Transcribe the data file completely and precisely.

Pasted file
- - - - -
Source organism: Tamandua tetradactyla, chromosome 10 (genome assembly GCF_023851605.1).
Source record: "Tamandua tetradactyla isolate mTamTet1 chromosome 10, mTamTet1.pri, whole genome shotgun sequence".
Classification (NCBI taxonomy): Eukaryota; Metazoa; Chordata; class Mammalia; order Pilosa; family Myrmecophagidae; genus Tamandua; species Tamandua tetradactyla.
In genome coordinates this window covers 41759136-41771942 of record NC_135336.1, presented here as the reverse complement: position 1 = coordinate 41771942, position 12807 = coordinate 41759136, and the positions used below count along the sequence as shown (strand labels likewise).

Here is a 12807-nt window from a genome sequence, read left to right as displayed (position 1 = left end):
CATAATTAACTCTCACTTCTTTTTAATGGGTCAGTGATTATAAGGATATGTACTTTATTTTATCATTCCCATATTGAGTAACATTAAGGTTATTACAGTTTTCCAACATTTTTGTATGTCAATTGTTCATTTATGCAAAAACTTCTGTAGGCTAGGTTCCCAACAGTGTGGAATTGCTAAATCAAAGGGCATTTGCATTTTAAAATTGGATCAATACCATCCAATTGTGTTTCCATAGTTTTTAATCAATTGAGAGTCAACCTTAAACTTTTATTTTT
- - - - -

Source organism: Tamandua tetradactyla, chromosome 10 (genome assembly GCF_023851605.1).
Source record: "Tamandua tetradactyla isolate mTamTet1 chromosome 10, mTamTet1.pri, whole genome shotgun sequence".
Classification (NCBI taxonomy): Eukaryota; Metazoa; Chordata; class Mammalia; order Pilosa; family Myrmecophagidae; genus Tamandua; species Tamandua tetradactyla.
In genome coordinates this window covers 41759136-41771942 of record NC_135336.1, presented here as the reverse complement: position 1 = coordinate 41771942, position 12807 = coordinate 41759136, and the positions used below count along the sequence as shown (strand labels likewise).

Here is a 12807-nt window from a genome sequence, read left to right as displayed (position 1 = left end):
CATAATTAACTCTCACTTCTTTTTAATGGGTCAGTGATTATAAGGATATGTACTTTATTTTATCATTCCCATATTGAGTAACATTAAGGTTATTACAGTTTTCCAACATTTTTGTATGTCAATTGTTCATTTATGCAAAAACTTCTGTAGGCTAGGTTCCCAACAGTGTGGAATTGCTAAATCAAAGGGCATTTGCATTTTAAAATTGGATCAATACCATCCAATTGTGTTTCCATAGTTTTTAATCAATTGAGAGTCAACCTTAAACTTTTATTTTT